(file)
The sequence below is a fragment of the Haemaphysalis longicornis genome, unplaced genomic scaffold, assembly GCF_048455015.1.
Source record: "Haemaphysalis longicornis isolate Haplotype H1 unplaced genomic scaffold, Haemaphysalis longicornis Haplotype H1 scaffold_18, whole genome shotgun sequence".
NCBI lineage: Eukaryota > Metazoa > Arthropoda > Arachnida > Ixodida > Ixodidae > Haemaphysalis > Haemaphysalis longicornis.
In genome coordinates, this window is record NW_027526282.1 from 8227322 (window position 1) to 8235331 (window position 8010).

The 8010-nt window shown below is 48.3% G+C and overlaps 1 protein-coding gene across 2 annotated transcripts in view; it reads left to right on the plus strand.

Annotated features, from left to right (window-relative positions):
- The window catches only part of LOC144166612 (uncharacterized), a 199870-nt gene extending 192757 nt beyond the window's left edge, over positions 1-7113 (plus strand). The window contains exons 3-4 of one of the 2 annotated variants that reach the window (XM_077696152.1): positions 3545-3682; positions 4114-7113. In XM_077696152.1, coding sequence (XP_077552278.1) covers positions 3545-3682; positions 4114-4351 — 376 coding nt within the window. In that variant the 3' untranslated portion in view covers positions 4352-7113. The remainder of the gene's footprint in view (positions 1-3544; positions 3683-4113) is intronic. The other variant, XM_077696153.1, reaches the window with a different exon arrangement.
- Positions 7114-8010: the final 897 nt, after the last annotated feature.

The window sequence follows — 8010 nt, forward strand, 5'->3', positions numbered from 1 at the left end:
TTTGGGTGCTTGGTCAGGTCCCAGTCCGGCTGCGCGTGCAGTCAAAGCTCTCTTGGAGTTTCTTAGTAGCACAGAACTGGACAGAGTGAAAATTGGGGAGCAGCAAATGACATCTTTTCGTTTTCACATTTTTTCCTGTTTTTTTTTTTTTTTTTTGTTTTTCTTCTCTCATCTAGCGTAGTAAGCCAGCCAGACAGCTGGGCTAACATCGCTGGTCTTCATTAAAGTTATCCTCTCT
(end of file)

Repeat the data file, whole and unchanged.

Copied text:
The sequence below is a fragment of the Haemaphysalis longicornis genome, unplaced genomic scaffold, assembly GCF_048455015.1.
Source record: "Haemaphysalis longicornis isolate Haplotype H1 unplaced genomic scaffold, Haemaphysalis longicornis Haplotype H1 scaffold_18, whole genome shotgun sequence".
NCBI lineage: Eukaryota > Metazoa > Arthropoda > Arachnida > Ixodida > Ixodidae > Haemaphysalis > Haemaphysalis longicornis.
In genome coordinates, this window is record NW_027526282.1 from 8227322 (window position 1) to 8235331 (window position 8010).

The 8010-nt window shown below is 48.3% G+C and overlaps 1 protein-coding gene across 2 annotated transcripts in view; it reads left to right on the plus strand.

Annotated features, from left to right (window-relative positions):
- The window catches only part of LOC144166612 (uncharacterized), a 199870-nt gene extending 192757 nt beyond the window's left edge, over positions 1-7113 (plus strand). The window contains exons 3-4 of one of the 2 annotated variants that reach the window (XM_077696152.1): positions 3545-3682; positions 4114-7113. In XM_077696152.1, coding sequence (XP_077552278.1) covers positions 3545-3682; positions 4114-4351 — 376 coding nt within the window. In that variant the 3' untranslated portion in view covers positions 4352-7113. The remainder of the gene's footprint in view (positions 1-3544; positions 3683-4113) is intronic. The other variant, XM_077696153.1, reaches the window with a different exon arrangement.
- Positions 7114-8010: the final 897 nt, after the last annotated feature.

The window sequence follows — 8010 nt, forward strand, 5'->3', positions numbered from 1 at the left end:
TTTGGGTGCTTGGTCAGGTCCCAGTCCGGCTGCGCGTGCAGTCAAAGCTCTCTTGGAGTTTCTTAGTAGCACAGAACTGGACAGAGTGAAAATTGGGGAGCAGCAAATGACATCTTTTCGTTTTCACATTTTTTCCTGTTTTTTTTTTTTTTTTTTGTTTTTCTTCTCTCATCTAGCGTAGTAAGCCAGCCAGACAGCTGGGCTAACATCGCTGGTCTTCATTAAAGTTATCCTCTCT